Seven years ago, a Brooklyn high school was receiving failing grades, and its students were struggling to find their direction. Today, that same school boasts graduation rates 18% better than average, students are more engaged and inspired, and this below-average school now receives top marks.
And people say advertising doesn't change lives?
Yes, advertising and marketing--and a lot of new partnerships--made all the difference, and there have been a lot of winners since. Some background: This school, now the High School for Innovation in Advertising Media (IAM), was the first major foray into education by the 4A's (American Association of Advertising Agencies), to help create a vocational training program that gave kids a chance for careers--not just jobs. Since its inception in 2007, IAM has spawned a second program, MECA (Manhattan Early College School for Advertising), and the two programs are teaching a new generation the skills needed to compete in our industry--or any number of other fields.
It turns out that for these schools, advertising has made all the difference. And the earlier people learn about advertising, the more everyone wins.
While turning these kids who might never have considered advertising as a career into future Bob Greenbergs and Dan Wiedens is an enviable goal, the most important factor is that they're engaged--and receiving an education that sets them up for future success. The bottom line: the engagement these students have with the idea and applications of marketing and advertising skills is paying off for the students, the schools, and the future of our industry.
Through my perspective as chair of the 4A's High School Initiative, I'm seeing three ways that everyone wins:
"Cool" and creative are big draws for learning: We forget sometimes just how cool what we do can be. That sensation of seeing your ideas out in the world, impacting people's lives, changing the way they think, and exciting them to new possibilities is transformative and why I love this industry. When kids see what they can do, how they really and truly can change the world around them and be creative in the process, well it's no wonder 25-35% of the graduates from IAM and MECA are entering the advertising field.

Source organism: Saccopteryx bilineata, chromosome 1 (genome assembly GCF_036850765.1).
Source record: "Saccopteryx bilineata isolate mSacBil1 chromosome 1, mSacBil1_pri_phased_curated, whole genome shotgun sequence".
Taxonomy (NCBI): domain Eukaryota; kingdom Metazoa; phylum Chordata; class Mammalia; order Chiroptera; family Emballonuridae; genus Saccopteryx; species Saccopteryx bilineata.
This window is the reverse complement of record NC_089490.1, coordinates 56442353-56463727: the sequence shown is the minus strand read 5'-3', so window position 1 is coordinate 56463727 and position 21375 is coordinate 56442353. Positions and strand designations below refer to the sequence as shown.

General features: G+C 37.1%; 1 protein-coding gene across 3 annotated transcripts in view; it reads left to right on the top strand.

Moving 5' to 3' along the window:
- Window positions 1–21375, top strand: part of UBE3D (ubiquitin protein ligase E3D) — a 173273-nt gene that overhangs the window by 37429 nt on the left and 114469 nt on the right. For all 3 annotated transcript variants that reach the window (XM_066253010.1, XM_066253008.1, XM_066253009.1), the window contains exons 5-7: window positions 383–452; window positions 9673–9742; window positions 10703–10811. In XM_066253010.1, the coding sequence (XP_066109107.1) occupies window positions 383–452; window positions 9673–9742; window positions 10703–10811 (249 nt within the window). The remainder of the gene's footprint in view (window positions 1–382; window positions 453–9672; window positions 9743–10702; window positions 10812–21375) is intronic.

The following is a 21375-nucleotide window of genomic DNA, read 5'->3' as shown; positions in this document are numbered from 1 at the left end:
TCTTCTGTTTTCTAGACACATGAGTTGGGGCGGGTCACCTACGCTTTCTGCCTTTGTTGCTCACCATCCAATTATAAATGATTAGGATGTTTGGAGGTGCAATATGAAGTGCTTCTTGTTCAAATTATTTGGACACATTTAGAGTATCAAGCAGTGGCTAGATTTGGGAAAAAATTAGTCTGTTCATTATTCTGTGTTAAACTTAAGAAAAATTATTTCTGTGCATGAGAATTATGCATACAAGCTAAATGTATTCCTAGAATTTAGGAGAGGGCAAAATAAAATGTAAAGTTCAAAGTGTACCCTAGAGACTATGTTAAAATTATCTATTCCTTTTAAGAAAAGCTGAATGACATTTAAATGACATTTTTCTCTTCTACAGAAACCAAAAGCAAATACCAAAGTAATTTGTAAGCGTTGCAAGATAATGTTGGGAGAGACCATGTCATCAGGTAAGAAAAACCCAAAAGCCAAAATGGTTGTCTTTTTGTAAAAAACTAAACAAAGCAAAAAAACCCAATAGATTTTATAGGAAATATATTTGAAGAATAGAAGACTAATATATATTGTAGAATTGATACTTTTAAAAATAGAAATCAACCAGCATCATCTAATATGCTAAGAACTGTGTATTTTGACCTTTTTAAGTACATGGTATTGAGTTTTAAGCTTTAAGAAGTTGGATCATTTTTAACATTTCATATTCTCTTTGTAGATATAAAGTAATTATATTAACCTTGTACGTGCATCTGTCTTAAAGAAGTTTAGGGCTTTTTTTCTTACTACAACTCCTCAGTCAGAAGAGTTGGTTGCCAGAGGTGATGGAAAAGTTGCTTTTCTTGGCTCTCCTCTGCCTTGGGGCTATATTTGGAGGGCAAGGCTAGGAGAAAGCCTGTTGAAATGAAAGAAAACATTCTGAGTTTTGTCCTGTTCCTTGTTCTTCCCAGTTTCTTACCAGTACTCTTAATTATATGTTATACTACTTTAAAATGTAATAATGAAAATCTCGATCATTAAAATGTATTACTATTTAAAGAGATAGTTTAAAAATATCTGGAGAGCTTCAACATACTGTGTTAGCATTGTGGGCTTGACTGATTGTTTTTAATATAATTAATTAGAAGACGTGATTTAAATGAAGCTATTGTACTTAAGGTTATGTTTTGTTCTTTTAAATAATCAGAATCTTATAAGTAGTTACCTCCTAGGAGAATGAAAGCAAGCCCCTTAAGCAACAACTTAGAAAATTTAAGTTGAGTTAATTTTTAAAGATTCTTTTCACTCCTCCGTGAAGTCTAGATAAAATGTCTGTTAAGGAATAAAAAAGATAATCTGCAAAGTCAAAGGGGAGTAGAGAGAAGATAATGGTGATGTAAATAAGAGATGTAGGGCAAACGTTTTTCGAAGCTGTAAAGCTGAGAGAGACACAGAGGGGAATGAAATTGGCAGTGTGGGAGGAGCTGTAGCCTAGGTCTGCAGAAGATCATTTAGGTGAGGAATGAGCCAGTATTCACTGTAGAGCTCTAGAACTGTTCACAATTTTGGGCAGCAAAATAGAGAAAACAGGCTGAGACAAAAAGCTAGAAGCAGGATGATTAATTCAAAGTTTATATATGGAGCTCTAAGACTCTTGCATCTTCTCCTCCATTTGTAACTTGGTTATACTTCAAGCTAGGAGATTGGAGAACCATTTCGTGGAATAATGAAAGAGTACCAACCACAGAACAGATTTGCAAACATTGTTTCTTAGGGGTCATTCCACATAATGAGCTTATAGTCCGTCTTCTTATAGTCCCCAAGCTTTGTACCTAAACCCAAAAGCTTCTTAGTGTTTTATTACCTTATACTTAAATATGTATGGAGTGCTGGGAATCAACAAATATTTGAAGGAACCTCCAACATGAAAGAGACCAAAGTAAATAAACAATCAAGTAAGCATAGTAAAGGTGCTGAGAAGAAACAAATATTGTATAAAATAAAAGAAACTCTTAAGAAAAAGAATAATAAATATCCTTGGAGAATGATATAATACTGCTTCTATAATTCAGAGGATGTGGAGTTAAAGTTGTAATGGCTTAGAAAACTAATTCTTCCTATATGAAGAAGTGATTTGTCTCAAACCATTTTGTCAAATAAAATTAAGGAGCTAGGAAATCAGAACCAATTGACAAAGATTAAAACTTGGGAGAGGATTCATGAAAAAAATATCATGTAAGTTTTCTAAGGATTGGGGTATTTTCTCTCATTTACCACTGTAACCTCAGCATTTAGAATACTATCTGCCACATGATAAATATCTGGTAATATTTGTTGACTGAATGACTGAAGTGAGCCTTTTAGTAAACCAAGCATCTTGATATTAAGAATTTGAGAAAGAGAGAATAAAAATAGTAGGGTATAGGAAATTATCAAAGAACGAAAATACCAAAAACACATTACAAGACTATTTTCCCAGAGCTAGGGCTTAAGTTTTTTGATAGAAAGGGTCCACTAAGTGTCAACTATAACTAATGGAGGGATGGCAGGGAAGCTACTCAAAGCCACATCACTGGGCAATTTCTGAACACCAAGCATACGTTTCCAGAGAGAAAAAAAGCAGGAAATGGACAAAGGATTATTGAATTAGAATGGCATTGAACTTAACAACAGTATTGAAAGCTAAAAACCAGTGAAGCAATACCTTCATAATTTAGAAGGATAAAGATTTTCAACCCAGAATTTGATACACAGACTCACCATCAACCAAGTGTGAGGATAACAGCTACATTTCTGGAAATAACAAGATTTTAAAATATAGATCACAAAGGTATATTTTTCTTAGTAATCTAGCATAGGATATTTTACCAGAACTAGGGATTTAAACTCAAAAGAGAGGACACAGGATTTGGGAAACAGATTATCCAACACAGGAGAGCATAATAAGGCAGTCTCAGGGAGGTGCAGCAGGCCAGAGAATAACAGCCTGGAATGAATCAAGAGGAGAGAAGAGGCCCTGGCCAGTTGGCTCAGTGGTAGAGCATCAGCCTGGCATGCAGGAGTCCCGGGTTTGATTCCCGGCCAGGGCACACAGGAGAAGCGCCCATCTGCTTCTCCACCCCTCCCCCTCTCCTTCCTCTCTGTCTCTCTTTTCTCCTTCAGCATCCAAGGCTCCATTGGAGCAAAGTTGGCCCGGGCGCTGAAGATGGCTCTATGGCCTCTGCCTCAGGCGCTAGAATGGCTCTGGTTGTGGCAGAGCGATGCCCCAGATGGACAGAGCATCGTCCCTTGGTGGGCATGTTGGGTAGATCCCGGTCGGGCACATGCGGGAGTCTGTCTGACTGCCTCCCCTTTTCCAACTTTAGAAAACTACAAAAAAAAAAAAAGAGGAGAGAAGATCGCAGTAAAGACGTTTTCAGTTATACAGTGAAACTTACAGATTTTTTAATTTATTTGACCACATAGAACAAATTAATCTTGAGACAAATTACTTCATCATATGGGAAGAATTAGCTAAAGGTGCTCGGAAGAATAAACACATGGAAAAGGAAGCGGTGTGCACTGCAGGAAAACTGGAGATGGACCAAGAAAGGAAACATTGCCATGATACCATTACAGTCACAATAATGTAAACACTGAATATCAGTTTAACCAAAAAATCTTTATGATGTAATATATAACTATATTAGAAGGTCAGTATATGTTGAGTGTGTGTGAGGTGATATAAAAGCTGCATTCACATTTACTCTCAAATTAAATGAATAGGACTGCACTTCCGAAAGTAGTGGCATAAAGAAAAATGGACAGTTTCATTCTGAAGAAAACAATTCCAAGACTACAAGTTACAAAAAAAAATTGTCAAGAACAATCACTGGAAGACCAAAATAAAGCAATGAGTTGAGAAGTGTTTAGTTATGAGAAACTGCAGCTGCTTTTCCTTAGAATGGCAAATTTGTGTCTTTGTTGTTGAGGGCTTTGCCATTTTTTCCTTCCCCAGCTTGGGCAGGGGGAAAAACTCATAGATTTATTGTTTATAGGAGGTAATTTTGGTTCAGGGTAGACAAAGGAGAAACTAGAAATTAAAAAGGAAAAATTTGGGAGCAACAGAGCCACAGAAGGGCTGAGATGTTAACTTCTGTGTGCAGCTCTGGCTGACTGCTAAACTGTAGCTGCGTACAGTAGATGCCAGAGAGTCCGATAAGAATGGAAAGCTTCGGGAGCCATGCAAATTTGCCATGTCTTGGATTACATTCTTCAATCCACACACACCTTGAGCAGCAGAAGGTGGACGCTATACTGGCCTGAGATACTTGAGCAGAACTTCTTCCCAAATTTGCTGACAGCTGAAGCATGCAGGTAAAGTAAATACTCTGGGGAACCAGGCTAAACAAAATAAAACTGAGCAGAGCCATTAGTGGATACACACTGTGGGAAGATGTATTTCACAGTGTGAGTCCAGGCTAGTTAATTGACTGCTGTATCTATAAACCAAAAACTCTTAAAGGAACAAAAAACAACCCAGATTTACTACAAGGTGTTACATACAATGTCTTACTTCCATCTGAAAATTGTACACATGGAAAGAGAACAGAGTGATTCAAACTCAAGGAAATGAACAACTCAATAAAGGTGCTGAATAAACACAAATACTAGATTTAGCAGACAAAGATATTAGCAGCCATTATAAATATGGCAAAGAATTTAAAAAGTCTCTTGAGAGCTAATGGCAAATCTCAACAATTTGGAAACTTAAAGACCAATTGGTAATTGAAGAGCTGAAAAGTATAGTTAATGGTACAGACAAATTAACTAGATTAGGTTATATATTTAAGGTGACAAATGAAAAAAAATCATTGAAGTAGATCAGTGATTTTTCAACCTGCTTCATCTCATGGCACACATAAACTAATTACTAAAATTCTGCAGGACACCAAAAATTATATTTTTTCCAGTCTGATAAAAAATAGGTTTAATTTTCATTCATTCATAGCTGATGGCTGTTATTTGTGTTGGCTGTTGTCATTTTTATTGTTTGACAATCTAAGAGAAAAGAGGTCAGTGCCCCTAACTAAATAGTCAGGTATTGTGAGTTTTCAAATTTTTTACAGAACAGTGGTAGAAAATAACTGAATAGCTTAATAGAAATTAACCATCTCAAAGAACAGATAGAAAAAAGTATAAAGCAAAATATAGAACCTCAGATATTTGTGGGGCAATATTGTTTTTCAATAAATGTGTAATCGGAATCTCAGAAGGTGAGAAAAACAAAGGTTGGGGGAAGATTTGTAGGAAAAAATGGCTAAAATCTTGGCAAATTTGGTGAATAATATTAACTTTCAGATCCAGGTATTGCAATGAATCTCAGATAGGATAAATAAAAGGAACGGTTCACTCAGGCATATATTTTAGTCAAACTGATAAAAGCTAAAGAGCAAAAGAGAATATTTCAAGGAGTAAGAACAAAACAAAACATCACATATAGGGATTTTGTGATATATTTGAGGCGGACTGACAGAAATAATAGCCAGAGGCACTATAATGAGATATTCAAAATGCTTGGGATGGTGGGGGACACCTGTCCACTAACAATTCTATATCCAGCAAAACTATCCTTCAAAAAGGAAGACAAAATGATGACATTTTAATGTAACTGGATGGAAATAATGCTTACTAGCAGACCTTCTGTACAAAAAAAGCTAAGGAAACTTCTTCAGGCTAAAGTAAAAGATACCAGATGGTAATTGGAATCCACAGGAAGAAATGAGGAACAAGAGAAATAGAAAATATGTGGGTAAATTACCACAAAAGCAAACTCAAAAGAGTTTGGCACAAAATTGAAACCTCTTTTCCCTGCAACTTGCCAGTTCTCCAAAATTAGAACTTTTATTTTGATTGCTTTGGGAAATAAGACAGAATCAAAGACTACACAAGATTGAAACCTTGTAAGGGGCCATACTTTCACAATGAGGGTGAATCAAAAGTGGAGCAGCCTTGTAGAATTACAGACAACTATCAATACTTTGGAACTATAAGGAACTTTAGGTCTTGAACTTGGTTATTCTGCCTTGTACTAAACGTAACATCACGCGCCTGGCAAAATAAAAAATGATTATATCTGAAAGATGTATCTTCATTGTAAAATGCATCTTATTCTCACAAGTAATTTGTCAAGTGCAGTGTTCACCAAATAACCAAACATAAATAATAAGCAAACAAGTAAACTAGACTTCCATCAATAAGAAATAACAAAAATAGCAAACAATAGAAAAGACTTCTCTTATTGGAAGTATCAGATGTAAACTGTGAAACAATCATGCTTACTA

The skills work beyond advertising: The skills it takes to be great in our industry are transferable to innumerable other fields. Show me a field where being skilled at communicating doesn't help; show me where knowing how to utilize technology won't get you ahead; find me a job where being able to solve problems with creative solutions isn't needed--you can't.
Specialized career training can be an asset: The 4A's are participating in this new movement toward creating career training programs--these students graduate with diplomas and an associate degree--because our kids need more than jobs; they need the skills to be able to move around as the world continues to adapt and evolve. Vocational education used to be limited to blue collar roles, which have great value, but not a lot of transferrable skills. Programs like IAM and MECA provide lots of options and an open-ended future.
The exposure and contact with the advertising world that these students get leads many of them to pursue something that wasn't even on their radar before. As someone who believes that we constantly need to be revitalizing our collective talent pool with influxes of new, diversely skilled candidates, we need more programs like these all across the country.
Everyone wins with programs like IAM and MECA. These programs are open to anyone--no pre-testing, auditions or selective screening; anyone in the community can attend. The students get an education that gives them practical, transferable skills and they are more engaged thanks to the curriculum. For agencies, we get the opportunity to reach teenagers early and get them excited about our industry, encouraging them to ultimately join us and help change the world. And all of us gain because kids that might have been in danger of dropping out are instead turning their attention to careers and fulfilling their potential.
If there's a lesson to be learned, it's this: We can use the collective creativity in our industry to show students that being creative every day while affecting the world around you is desirable, whatever path that takes you down. Let's inspire kids around the country to do more--to be more. The 4A's Initiative is one path--one I obviously believe in and would gladly welcome you to join me on--but the potential for all of us to take action and make new connections is huge.
Partner in new ways. Create an active legacy of creativity. Mentor beyond your walls. Let's all graduate into a future where advertising is inspiring and supporting the creative thinkers of tomorrow, so tomorrow will be brighter for all of us.